DETROIT -- Motown star Smokey Robinson has reflected on his humble Detroit roots while accepting a prestigious lifetime contributions award in Washington, D.C.
Robinson received the Gershwin Prize for Popular Song amid multiple standing ovations from an audience filled with political dignitaries at DAR Constitution Hall, the Detroit Free Press reported.
“This is such a wonderful, spectacular, incredible night in my life,” said Robinson, 76. “I’ve had many of them, and this is right at the top of the list.”
Robinson said he had been raised in a north end Detroit home where the music of George and Ira Gershwin played alongside “gutbucket blues,” and that he had dreamed of being in show business since childhood.
A band led by Detroit native Greg Phillinganes steered the evening’s performances. Robinson also took the stage to perform his own “Being With You” and a rendition of the Gershwin’s “Love Is Here to Stay.”
“Smokey was always a great poet who expressed ordinary themes in extraordinary ways,” said Motown founder Berry Gordy.
In an interview with CBS Sunday Morning, Gordy explained how it all started.
“He was a wonderful poet, but he didn’t know how to write songs,” Gordy said. “They would go on and on and on.”
“I really taught him how to write a simple song -- front, middle and end,” he said.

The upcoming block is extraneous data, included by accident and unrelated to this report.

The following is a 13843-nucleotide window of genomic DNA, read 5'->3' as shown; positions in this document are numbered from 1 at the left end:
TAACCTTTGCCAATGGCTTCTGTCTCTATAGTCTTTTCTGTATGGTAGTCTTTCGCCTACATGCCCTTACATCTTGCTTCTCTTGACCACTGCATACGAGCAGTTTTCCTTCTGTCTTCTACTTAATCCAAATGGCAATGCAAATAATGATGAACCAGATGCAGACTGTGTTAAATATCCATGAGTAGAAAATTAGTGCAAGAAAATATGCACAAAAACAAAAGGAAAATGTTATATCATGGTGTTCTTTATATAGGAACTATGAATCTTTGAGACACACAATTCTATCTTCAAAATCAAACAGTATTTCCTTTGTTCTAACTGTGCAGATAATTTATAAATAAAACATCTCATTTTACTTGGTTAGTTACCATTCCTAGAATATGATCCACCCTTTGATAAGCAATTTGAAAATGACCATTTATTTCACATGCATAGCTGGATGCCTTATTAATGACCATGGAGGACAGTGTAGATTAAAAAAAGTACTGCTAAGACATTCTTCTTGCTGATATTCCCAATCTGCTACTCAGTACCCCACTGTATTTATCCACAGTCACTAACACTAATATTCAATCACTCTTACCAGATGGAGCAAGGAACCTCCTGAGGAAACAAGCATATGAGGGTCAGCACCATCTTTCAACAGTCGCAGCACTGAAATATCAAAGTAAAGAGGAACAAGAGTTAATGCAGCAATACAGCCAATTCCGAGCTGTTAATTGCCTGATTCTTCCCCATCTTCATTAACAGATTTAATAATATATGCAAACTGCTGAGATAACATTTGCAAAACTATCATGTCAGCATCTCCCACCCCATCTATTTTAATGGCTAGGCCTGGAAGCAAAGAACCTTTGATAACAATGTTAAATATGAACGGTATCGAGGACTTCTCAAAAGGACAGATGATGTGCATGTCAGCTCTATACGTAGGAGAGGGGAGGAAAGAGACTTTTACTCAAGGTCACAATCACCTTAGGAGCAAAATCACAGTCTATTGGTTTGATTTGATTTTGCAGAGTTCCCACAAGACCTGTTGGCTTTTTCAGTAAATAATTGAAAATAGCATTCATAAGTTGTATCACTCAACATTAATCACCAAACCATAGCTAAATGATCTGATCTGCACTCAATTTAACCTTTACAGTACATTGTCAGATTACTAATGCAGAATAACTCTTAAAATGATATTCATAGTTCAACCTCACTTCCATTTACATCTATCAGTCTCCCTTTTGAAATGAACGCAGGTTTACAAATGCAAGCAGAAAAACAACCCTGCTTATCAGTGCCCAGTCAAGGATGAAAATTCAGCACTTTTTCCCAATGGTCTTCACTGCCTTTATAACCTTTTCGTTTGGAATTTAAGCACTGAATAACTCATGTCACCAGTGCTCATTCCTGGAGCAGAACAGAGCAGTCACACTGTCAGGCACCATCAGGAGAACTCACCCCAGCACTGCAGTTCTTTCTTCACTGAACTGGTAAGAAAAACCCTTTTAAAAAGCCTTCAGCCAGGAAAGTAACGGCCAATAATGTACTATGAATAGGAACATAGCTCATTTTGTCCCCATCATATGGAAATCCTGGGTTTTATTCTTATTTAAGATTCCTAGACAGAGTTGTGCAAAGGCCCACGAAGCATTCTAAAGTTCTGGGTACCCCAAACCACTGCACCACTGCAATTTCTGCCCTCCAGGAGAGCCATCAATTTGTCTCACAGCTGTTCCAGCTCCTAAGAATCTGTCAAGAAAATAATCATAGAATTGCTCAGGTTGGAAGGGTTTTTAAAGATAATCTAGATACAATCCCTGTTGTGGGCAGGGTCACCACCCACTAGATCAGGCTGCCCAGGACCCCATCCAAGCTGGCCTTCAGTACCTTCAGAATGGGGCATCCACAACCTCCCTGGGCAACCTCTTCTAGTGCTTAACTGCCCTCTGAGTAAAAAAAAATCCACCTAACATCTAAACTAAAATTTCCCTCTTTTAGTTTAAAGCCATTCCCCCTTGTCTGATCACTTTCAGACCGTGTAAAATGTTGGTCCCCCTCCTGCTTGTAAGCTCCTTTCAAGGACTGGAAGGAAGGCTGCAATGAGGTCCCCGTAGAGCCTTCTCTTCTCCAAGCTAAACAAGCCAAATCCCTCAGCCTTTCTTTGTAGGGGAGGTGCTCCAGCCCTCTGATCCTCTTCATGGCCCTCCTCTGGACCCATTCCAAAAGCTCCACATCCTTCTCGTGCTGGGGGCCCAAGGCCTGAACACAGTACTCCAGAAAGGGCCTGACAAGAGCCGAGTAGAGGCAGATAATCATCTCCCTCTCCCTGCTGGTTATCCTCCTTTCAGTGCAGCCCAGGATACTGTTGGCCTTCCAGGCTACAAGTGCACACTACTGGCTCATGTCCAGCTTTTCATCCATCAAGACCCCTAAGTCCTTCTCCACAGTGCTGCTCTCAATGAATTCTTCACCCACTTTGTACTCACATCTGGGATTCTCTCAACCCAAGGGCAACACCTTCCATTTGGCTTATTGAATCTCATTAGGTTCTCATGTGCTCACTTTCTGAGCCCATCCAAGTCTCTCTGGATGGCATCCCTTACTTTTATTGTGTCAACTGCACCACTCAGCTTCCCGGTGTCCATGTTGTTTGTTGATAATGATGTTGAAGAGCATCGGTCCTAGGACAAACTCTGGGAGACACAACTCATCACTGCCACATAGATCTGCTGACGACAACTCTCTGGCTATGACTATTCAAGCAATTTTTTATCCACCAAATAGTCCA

For the next three decades Robinson wrote top of the chart hits for everyone from The Temptations to The Jackson 5.
He told “CBS This Morning” it came naturally, saying “there’s really no art” to songwriting.
“I think it’s a gift,” he said. I think that everybody gets a gift. I think God gives everybody a gift.”
“And songwriting, for me -- I’m not one of those songwriters where I have to take myself to an isolated place for two months so I can write. It just happens to me out of the clear blue. I’m on the plane or somewhere and an idea comes.”
The Gershwin Prize, awarded by the Library of Congress each year, has become one of the leading honors recognizing popular-music songwriting. Previous recipients of the award are Paul Simon, Paul McCartney, Carole King, Billy Joel and Robinson’s Motown colleague Stevie Wonder.